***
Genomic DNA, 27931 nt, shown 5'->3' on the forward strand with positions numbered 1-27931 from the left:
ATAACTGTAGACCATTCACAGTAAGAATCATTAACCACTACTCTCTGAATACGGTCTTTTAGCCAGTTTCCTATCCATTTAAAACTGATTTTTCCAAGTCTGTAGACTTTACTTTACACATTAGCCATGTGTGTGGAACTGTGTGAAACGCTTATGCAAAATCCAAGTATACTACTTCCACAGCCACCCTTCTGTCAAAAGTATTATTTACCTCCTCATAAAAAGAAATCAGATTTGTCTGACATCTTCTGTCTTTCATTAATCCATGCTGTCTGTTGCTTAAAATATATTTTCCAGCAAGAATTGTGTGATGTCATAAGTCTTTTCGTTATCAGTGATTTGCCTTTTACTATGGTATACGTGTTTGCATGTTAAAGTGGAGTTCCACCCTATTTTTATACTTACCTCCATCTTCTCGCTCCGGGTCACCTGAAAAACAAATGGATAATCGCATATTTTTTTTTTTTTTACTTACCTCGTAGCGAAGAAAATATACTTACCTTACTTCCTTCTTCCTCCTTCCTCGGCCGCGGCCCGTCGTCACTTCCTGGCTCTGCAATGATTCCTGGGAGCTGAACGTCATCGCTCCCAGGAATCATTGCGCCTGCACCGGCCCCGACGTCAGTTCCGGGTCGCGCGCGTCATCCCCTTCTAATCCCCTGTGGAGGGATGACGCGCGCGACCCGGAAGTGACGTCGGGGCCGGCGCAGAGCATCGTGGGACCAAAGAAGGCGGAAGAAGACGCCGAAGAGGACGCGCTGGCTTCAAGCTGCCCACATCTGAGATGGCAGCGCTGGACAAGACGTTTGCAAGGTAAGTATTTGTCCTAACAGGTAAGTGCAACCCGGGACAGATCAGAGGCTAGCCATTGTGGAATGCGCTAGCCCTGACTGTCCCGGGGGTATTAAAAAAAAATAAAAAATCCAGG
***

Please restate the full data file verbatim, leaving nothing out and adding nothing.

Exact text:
Genomic DNA, 27931 nt, shown 5'->3' on the forward strand with positions numbered 1-27931 from the left:
ATAACTGTAGACCATTCACAGTAAGAATCATTAACCACTACTCTCTGAATACGGTCTTTTAGCCAGTTTCCTATCCATTTAAAACTGATTTTTCCAAGTCTGTAGACTTTACTTTACACATTAGCCATGTGTGTGGAACTGTGTGAAACGCTTATGCAAAATCCAAGTATACTACTTCCACAGCCACCCTTCTGTCAAAAGTATTATTTACCTCCTCATAAAAAGAAATCAGATTTGTCTGACATCTTCTGTCTTTCATTAATCCATGCTGTCTGTTGCTTAAAATATATTTTCCAGCAAGAATTGTGTGATGTCATAAGTCTTTTCGTTATCAGTGATTTGCCTTTTACTATGGTATACGTGTTTGCATGTTAAAGTGGAGTTCCACCCTATTTTTATACTTACCTCCATCTTCTCGCTCCGGGTCACCTGAAAAACAAATGGATAATCGCATATTTTTTTTTTTTTTACTTACCTCGTAGCGAAGAAAATATACTTACCTTACTTCCTTCTTCCTCCTTCCTCGGCCGCGGCCCGTCGTCACTTCCTGGCTCTGCAATGATTCCTGGGAGCTGAACGTCATCGCTCCCAGGAATCATTGCGCCTGCACCGGCCCCGACGTCAGTTCCGGGTCGCGCGCGTCATCCCCTTCTAATCCCCTGTGGAGGGATGACGCGCGCGACCCGGAAGTGACGTCGGGGCCGGCGCAGAGCATCGTGGGACCAAAGAAGGCGGAAGAAGACGCCGAAGAGGACGCGCTGGCTTCAAGCTGCCCACATCTGAGATGGCAGCGCTGGACAAGACGTTTGCAAGGTAAGTATTTGTCCTAACAGGTAAGTGCAACCCGGGACAGATCAGAGGCTAGCCATTGTGGAATGCGCTAGCCCTGACTGTCCCGGGGGTATTAAAAAAAAATAAAAAATCCAGG